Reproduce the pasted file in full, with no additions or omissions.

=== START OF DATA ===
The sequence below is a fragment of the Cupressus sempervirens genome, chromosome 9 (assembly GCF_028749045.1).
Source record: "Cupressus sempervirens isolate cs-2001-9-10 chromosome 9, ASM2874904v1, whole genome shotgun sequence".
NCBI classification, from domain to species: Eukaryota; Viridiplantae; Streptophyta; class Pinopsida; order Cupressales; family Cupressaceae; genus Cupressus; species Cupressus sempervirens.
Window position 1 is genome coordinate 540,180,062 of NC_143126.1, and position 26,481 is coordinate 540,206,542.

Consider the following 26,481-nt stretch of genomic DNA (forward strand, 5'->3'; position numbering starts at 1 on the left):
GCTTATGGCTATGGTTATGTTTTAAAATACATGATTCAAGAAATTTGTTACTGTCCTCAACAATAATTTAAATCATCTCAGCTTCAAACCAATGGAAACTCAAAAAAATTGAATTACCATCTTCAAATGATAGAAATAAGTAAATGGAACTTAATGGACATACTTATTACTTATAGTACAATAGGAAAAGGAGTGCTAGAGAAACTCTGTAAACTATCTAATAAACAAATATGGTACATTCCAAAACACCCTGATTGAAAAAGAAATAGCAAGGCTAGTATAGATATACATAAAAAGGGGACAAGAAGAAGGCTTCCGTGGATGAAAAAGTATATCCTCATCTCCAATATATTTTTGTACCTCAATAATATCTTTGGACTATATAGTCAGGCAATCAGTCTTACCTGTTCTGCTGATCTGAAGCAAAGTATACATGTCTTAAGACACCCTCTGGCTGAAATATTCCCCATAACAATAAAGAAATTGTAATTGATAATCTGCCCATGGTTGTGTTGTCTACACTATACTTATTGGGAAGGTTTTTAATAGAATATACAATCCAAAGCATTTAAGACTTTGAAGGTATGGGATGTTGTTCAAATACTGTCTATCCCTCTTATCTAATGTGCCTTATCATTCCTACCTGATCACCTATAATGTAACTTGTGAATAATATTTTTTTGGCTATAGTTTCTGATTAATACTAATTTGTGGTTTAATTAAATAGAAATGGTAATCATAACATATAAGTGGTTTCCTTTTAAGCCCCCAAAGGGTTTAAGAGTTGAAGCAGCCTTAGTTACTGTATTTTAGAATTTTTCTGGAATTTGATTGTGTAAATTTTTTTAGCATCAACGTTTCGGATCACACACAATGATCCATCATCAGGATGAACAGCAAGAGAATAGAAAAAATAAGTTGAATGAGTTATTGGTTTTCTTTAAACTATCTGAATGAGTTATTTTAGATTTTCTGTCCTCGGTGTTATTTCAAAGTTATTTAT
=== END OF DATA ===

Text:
The sequence below is a fragment of the Cupressus sempervirens genome, chromosome 9 (assembly GCF_028749045.1).
Source record: "Cupressus sempervirens isolate cs-2001-9-10 chromosome 9, ASM2874904v1, whole genome shotgun sequence".
NCBI classification, from domain to species: Eukaryota; Viridiplantae; Streptophyta; class Pinopsida; order Cupressales; family Cupressaceae; genus Cupressus; species Cupressus sempervirens.
Window position 1 is genome coordinate 540,180,062 of NC_143126.1, and position 26,481 is coordinate 540,206,542.

Consider the following 26,481-nt stretch of genomic DNA (forward strand, 5'->3'; position numbering starts at 1 on the left):
GCTTATGGCTATGGTTATGTTTTAAAATACATGATTCAAGAAATTTGTTACTGTCCTCAACAATAATTTAAATCATCTCAGCTTCAAACCAATGGAAACTCAAAAAAATTGAATTACCATCTTCAAATGATAGAAATAAGTAAATGGAACTTAATGGACATACTTATTACTTATAGTACAATAGGAAAAGGAGTGCTAGAGAAACTCTGTAAACTATCTAATAAACAAATATGGTACATTCCAAAACACCCTGATTGAAAAAGAAATAGCAAGGCTAGTATAGATATACATAAAAAGGGGACAAGAAGAAGGCTTCCGTGGATGAAAAAGTATATCCTCATCTCCAATATATTTTTGTACCTCAATAATATCTTTGGACTATATAGTCAGGCAATCAGTCTTACCTGTTCTGCTGATCTGAAGCAAAGTATACATGTCTTAAGACACCCTCTGGCTGAAATATTCCCCATAACAATAAAGAAATTGTAATTGATAATCTGCCCATGGTTGTGTTGTCTACACTATACTTATTGGGAAGGTTTTTAATAGAATATACAATCCAAAGCATTTAAGACTTTGAAGGTATGGGATGTTGTTCAAATACTGTCTATCCCTCTTATCTAATGTGCCTTATCATTCCTACCTGATCACCTATAATGTAACTTGTGAATAATATTTTTTTGGCTATAGTTTCTGATTAATACTAATTTGTGGTTTAATTAAATAGAAATGGTAATCATAACATATAAGTGGTTTCCTTTTAAGCCCCCAAAGGGTTTAAGAGTTGAAGCAGCCTTAGTTACTGTATTTTAGAATTTTTCTGGAATTTGATTGTGTAAATTTTTTTAGCATCAACGTTTCGGATCACACACAATGATCCATCATCAGGATGAACAGCAAGAGAATAGAAAAAATAAGTTGAATGAGTTATTGGTTTTCTTTAAACTATCTGAATGAGTTATTTTAGATTTTCTGTCCTCGGTGTTATTTCAAAGTTATTTAT